Date added: 05/16/2011
Press Release: May 16, 2011
Today the National Aucitoneers Association (NAA) announced that Rich Penn Auctions will be given six first place USA Today awards for Penn's marketing programs in 2010.
NAA Awards Release Page
Date added: 05/06/2011
Mosler Sample Safe - World Record Bid!
Auctioneer Jodi Sweeney assists Fred Van Metre catch the winning world record bid of $35,000 for the salesman's sample Mosler safe. The safe sold at The Rich Penn Auction Event for the Wayne & Shirley Woodrum collection. Over 400 in house bidders and over a thousand online bidders, from 15 countries, competed for the 1,500 + lots just sold at the Dayton Expo Center May 5, 6 & 7.
Date added: 04/28/2011
The saleroom lights are likely to have to be dimmed during three days of auctions in Ohio next week, so the auctioneer will not be blinded by the lots: about 500 neon clocks, from the collection of the clock repairman Wayne Woodrum.
For previews starting Thursday, Rich Penn Auctions will hang the timepieces on pegboards around an expo center near Dayton. The clocks, mainly made between the 1930s and ’50s, advertise now-obscure products with slogans like “White Oak Smokeless Coal, the Suns Only Rival” and “Red Goose Shoes, They’re Half the Fun of Having Feet.”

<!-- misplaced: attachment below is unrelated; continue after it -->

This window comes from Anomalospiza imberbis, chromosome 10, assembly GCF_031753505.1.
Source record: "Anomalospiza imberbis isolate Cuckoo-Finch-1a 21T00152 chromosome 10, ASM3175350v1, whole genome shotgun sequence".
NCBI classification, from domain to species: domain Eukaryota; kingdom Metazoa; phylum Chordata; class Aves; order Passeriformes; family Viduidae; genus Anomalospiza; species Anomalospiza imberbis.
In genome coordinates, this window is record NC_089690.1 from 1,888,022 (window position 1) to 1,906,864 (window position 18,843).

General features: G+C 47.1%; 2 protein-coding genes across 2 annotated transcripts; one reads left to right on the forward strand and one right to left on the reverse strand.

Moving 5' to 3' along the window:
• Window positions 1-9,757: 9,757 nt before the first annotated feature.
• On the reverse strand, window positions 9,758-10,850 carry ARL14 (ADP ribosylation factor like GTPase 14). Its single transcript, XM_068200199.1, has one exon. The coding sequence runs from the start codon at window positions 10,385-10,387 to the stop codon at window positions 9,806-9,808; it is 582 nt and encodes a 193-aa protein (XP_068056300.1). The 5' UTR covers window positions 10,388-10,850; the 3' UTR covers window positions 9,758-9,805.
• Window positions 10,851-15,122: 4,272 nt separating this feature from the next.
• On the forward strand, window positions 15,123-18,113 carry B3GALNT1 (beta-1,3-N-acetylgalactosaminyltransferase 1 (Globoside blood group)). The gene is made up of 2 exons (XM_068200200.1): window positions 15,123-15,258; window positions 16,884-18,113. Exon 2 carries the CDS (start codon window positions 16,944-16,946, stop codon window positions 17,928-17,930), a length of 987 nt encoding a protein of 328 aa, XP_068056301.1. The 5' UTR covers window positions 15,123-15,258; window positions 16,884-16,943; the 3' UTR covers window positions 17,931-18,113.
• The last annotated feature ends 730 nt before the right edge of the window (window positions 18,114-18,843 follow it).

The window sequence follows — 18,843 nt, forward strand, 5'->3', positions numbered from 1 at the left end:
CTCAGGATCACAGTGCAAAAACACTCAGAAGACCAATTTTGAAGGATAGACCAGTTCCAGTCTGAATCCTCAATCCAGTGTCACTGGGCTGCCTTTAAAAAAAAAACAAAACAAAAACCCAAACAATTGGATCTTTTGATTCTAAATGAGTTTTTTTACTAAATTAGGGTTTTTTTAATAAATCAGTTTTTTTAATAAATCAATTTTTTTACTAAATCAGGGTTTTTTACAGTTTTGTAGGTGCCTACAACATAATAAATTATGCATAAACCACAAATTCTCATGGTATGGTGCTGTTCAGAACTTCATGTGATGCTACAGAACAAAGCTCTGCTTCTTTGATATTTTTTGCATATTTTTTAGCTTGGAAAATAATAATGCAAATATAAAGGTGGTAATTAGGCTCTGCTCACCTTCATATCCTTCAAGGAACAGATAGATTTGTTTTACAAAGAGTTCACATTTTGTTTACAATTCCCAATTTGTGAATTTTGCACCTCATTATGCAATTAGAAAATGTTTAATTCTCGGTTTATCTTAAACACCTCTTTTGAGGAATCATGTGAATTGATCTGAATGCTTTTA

Mr. Woodrum has been fixing, collecting and selling clocks for four decades, trolling flea markets with his wife and two children. “And sometimes we’d even take the dog,” he said during a recent phone interview. As the proprietor of Wayne’s Neon Clocks in New Carlisle, Ohio, he received phone calls from owners of decrepit commercial strips who had just made discoveries on their roofs.
The callers, he said, would announce: “There’s an old clock laying up here. If you want it, come and get the thing.” He has also studied the history of neon-clock manufacturers. They would offer unconditional guarantees for repairs and replace a clock that had been stolen. “Interstate highways put them out of business,” he said; the neon slogans were no longer legible from the road. Every time he thinks he has encountered all of the clock models in existence, he said, “As soon as I go ’round the corner, there’ll be something I run across, something I’ve never heard of before, just sitting on someone’s table as if it were as common as a pair of shoes.”
The clocks are mostly expected to bring a few thousand dollars each. Values are higher for faces with spinning wheels, and hands and numerals that light up. Multiple layers of concave glass can also increase prices, in certain regions. “A lot of folks in the Carolinas,” he said, “just went nuts over double-bubbles.”
By EVE M. KAHN
Published: April 28, 2011
New York Times: Original Source